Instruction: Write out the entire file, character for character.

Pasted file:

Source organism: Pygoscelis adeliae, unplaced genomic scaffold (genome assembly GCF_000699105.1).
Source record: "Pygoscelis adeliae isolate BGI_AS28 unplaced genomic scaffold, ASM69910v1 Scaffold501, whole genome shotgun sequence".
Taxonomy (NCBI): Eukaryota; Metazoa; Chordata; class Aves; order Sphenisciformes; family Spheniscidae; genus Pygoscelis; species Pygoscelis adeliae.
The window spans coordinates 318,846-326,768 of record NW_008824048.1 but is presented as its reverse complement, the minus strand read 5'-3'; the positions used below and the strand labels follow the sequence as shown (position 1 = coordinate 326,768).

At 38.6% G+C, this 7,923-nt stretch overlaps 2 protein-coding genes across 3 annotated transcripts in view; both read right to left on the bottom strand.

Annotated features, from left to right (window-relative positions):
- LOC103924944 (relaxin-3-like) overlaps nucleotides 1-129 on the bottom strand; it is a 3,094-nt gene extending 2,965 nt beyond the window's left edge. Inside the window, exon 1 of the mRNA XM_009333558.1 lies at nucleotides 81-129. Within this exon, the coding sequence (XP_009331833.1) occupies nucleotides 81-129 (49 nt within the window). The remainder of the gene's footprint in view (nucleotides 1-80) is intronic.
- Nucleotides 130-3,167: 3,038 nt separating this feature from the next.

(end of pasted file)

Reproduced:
Source organism: Pygoscelis adeliae, unplaced genomic scaffold (genome assembly GCF_000699105.1).
Source record: "Pygoscelis adeliae isolate BGI_AS28 unplaced genomic scaffold, ASM69910v1 Scaffold501, whole genome shotgun sequence".
Taxonomy (NCBI): Eukaryota; Metazoa; Chordata; class Aves; order Sphenisciformes; family Spheniscidae; genus Pygoscelis; species Pygoscelis adeliae.
The window spans coordinates 318,846-326,768 of record NW_008824048.1 but is presented as its reverse complement, the minus strand read 5'-3'; the positions used below and the strand labels follow the sequence as shown (position 1 = coordinate 326,768).

At 38.6% G+C, this 7,923-nt stretch overlaps 2 protein-coding genes across 3 annotated transcripts in view; both read right to left on the bottom strand.

Annotated features, from left to right (window-relative positions):
- LOC103924944 (relaxin-3-like) overlaps nucleotides 1-129 on the bottom strand; it is a 3,094-nt gene extending 2,965 nt beyond the window's left edge. Inside the window, exon 1 of the mRNA XM_009333558.1 lies at nucleotides 81-129. Within this exon, the coding sequence (XP_009331833.1) occupies nucleotides 81-129 (49 nt within the window). The remainder of the gene's footprint in view (nucleotides 1-80) is intronic.
- Nucleotides 130-3,167: 3,038 nt separating this feature from the next.